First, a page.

For Dr. Corrie Amos of Westchester Medical Center, healing the body and soul is a mission, not just a career. Spending her childhood between New York City and Jamaica, she often found herself in either of two places: playing Operation, to unlock the intricacies of how the human body worked, or in her grandmother’s kitchen. “I spent a lot of time in the kitchen with my grandmother, just learning how to craft different traditional Jamaican dishes,” says Amos.
Cardiovascular disease is the number-one killer in the U.S., and Black Americans are 30% more likely to die from heart disease than their White counterparts. As an anesthesiologist, Amos is a firsthand witness of the effects of these disproportionate health outcomes. According to the American Heart Association, approximately 80% of cardiovascular disease is preventable. The answer for Amos was obvious: Her mission to serve her community would begin before those within it ever showed up in her surgical suite. By stepping out from behind the medical curtain, she would use her knowledge of nutrition and medicine to create products that would address the lifestyle changes needed to prevent heart disease. And she would make them delicious.
Amos’ expression of Caribbean-inspired cuisine is filtered through the lens of a conscious lifestyle change and an innate duty to initiate change. Her company, The Spice Theory (thespicetheory.com), offers a premium line of low-sodium spice blends with curated flavor profiles that address the health gap in a culturally responsive way. Each spice blend should feel familiar to those who grew up surrounded by Caribbean flavors yet be a culinary adventure for those who didn’t. Labeled with monikers rooted in the lyrical subculture of reggae and dance-hall music, Amos’s products are quite literally bringing customers to her dinner table. “Many of these spice blends are family recipes,” explains the Westchester County resident. Others were Amos’ continuation of her natural impulse to create. “I developed my own creative aesthetic, building on familiar blends while adding a few ingredients that are much different from the usual recipe,” she adds. “I experimented a little bit, like I love to do, and then started having dinner parties at my home where I started feeding people with these different spice blends, just to get their feedback.”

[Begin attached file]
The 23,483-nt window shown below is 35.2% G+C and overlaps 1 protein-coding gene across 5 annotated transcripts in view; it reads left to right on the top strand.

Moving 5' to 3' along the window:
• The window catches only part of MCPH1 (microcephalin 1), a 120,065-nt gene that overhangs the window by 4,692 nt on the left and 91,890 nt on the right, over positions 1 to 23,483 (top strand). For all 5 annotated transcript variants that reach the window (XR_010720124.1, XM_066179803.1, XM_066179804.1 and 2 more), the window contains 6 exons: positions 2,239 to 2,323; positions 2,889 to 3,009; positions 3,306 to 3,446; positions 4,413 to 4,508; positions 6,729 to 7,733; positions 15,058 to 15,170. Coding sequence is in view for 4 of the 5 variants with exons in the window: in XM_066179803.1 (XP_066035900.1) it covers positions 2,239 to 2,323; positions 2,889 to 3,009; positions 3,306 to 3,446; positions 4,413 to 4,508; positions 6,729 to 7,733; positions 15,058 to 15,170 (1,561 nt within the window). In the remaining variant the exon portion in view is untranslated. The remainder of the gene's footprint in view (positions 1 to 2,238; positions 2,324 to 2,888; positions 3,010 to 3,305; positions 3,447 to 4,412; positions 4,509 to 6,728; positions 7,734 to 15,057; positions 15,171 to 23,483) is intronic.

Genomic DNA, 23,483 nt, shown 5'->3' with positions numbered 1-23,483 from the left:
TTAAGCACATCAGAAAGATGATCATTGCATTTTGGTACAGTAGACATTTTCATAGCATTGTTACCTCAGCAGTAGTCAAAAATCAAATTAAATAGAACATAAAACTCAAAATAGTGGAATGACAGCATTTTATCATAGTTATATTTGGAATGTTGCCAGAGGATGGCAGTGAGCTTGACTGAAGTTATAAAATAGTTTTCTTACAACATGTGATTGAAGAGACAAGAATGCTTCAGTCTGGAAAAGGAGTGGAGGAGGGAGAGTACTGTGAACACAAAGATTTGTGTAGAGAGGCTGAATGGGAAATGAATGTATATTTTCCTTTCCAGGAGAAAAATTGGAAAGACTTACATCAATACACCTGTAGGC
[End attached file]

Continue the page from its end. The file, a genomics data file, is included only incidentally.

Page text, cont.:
“I spent a lot of time in the kitchen with my grandmother, just learning how to craft different traditional Jamaican dishes.”
—Dr. Corrie Amos
Among Amos’ most popular products are the smoked scotch bonnet pepper sea salt, the citrus smoked bourbon barrel sea salt, and her “Welcome to Jamrock” jerk spice (which boasts 55% less sodium than comparable jerk seasoning blends). Often, ingredients like pimento, scotch bonnet pepper, coriander, and ginger, which are vital to jerk seasoning, are voided from mass-produced spice blends manufactured by commercial companies. “Black food culture highly influences American food culture, and I want to be at the helm of telling that story,” explains Amos.
For those raised by immigrants, food is not merely a means of nutrition or an assigned meal throughout the day. It is a way of communicating without words, a hallmark of care that resides at the crossroads of love and culture. By continuing her grandmother’s teaching of inspiring and offering people peace with food, Amos has built a legacy of healing and meeting people where they are. “My goal is to make wellness more tangible and inclusive for Afro-Caribbean people through cooking classes featuring robust spice blends and experiential dinner parties that focus on nutrition education,” says Amos. “I find that breaking bread is the perfect avenue for informal discourse and learning.”
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